“I made a promise to my daughter to make her little life count for something.”
A mum’s heartbreaking loss has led her to create an invaluable guide for other parents who find themselves in her harrowing situation.
Sandrine Piedras’ pregnancy was “awesome”, until she reached 29 weeks. But she suddenly began losing fluid and rushed to hospital, where her daughter Lucia Maria was born the next day.
She gave birth by Caesarian section, then her tiny baby was taken to the neonatal intensive-care unit (NICU), which would be their home for the next 51 days.
Sadly little Lucia eventually lost her battle after suffering a massive brain haemorrhage. Determined to make her daughter’s life count, a week later Sandrine began writing down her experiences, asking other mums to help.
“It was hard to write it at first, but I wanted her life to matter. I wanted to help other moms new to the NICU world so badly. So it kept me going. It was part of my own personal therapy. Helping others. It had helped me through the NICU experience, and it helped me after NICU.
“NICU, when you hear this word you do not realise what it means unless you or somebody close to you has lived it. They were telling me she was fine, so I didn’t panic much, she had cried, she was alive and she was with her dad.
“I was more worried about the fact that I could not see her our touch her yet. That I had not seen her yet. It seemed a little unreal.”
She adds: “Because there was no support group nor documentation at the NICU, I created a Whatsapp group and would talk to every new mom entering the NICU. And we discussed the need to have a welcome guide, some document explaining to new moms what to expect, what to do, what kind of machines they would find around they baby etc.”
During the 51 days of her stay, Sandrine held her daughter just 10 “magical” times. Her mum arrived from France for support, as her husband Thierry had to go back to work while their insurance company quibbled over a AED 500,000 bill.
Hungry for support and information, Sandrine began befriending other mums on the unit and learning from their experiences.
She said: “I made it my mission to go see other moms, explain to them when to panic or not too, where to buy nursing tea, where to find the nearest restroom, where to pump etc. I truly found friends for life in this NICU.”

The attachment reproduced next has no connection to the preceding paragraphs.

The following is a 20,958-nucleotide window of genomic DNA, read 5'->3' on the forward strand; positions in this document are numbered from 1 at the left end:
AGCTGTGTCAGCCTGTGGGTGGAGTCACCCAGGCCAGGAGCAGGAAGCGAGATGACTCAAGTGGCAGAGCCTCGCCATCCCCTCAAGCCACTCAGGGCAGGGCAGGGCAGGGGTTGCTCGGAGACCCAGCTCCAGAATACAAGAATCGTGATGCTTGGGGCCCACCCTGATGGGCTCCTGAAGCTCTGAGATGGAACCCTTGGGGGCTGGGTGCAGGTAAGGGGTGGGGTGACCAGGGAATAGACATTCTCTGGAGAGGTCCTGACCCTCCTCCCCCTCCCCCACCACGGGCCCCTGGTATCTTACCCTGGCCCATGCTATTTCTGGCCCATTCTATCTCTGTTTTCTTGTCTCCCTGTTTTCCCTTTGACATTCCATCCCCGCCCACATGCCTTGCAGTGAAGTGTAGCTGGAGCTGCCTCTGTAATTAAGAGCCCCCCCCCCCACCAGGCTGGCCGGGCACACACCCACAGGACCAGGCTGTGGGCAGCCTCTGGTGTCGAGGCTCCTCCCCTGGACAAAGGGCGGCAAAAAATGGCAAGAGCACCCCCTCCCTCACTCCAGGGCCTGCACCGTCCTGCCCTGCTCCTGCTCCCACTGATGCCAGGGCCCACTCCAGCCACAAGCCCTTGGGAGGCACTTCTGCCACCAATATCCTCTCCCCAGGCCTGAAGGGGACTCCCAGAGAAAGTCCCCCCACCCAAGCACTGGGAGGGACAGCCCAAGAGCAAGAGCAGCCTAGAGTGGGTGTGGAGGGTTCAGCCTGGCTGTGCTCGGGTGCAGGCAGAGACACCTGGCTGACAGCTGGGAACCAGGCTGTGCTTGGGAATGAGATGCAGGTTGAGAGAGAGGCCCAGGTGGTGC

Tragically, Lucia died on November 10th, 2015, at about 7pm. It’s too painful for Sandrine to talk about that date, but she adds: “We knew she was going to die for 20 days before it happened. And it was the most inhumane feeling of all. Because you know she is going to die while she is still there looking at you, growing every day in front of you. Pure hell.”
“Coming back at home, with the baby room prepared and ready, felt awful. You feel empty. We had lost our baby. Won one battle with the insurance and lost the war. The scar reminding you every morning of the lost of your child.
“For a few days I stayed in my PJs and watched series on the TV. But writing the guide got me up again. My only advice to mums living the same tragedy is to find something to do to stop thinking about your loss. Find a project, find a new purpose. Pain is coming back from time to time, and it is hard at times to go back to the malls, see all those pregnant moms, moms with their strollers, or baby clothes shops, but I am getting there.
Now she hopes her guide covers everything a new mum entering the unit needs to know, including support groups, common rules in NICU, leaving hospital without your baby, breastfeeding tips, a glossary of medical terms and more.
It has also formed part of Sandrine’s healing process and has been distributed to NICU moms, through Facebook groups, mum blogs, magazines and newspapers, to “overwhelming support”.
“This welcome guide was made from pain, tears, love and joy. Joy of getting to know amazing women that went through hell with me. That helped me grow as a woman, as a wife and as a mother,” she adds.